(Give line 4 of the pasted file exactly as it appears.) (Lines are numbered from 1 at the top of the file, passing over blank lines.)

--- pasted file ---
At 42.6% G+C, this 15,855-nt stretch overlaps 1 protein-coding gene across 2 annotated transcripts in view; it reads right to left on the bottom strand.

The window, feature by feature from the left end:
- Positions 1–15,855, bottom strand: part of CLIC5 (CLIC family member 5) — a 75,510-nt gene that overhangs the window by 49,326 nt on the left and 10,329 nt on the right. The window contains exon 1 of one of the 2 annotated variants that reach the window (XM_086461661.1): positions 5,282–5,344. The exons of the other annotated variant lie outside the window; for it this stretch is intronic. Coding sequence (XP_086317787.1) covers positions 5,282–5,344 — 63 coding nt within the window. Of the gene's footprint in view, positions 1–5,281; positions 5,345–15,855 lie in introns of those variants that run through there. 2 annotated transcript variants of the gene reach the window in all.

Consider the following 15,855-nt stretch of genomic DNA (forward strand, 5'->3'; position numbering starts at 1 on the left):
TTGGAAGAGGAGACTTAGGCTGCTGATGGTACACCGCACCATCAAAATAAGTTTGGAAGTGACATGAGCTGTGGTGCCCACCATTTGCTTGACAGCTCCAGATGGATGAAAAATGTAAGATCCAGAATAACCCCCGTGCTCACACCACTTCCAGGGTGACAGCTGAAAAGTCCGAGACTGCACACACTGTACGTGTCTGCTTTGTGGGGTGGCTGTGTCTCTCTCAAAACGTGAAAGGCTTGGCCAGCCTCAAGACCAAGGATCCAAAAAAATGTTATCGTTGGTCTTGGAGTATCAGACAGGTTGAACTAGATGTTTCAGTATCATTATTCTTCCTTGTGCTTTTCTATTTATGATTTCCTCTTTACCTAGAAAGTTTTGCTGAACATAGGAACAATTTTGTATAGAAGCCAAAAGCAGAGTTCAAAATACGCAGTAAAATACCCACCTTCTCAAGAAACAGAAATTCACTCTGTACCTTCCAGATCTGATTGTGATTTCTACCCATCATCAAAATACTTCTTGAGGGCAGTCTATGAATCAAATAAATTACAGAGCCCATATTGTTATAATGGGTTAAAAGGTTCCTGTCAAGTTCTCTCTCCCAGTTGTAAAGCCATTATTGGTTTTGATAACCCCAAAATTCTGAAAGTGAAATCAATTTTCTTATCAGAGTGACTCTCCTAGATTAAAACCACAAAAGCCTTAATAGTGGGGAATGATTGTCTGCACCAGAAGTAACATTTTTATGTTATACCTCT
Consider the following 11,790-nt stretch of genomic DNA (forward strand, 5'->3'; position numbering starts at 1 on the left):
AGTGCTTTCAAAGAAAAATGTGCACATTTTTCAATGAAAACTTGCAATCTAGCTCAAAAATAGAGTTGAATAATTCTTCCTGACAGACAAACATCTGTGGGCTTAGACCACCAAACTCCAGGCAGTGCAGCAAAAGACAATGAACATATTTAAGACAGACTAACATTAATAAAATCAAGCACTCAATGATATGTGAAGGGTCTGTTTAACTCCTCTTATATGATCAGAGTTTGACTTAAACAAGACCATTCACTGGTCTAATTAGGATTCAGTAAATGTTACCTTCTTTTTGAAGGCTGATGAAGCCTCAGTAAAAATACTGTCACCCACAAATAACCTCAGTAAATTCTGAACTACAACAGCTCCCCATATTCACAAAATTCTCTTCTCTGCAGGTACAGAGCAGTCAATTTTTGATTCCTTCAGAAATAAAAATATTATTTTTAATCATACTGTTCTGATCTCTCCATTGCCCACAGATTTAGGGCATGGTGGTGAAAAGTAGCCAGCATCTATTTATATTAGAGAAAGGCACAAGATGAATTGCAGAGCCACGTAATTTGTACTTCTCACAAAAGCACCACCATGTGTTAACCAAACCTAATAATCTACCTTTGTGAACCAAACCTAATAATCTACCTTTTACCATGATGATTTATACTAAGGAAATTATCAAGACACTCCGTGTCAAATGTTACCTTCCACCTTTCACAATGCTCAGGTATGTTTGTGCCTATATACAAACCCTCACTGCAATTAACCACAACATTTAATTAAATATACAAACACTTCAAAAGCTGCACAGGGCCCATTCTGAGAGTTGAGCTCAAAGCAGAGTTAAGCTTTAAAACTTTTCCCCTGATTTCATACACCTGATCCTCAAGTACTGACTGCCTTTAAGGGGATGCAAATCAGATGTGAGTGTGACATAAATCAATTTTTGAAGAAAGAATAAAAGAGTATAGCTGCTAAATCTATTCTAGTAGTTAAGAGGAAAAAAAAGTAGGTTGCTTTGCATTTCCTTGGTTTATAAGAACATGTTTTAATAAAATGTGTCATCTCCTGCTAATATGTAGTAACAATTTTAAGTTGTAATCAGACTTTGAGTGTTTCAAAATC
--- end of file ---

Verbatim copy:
Consider the following 15,855-nt stretch of genomic DNA (forward strand, 5'->3'; position numbering starts at 1 on the left):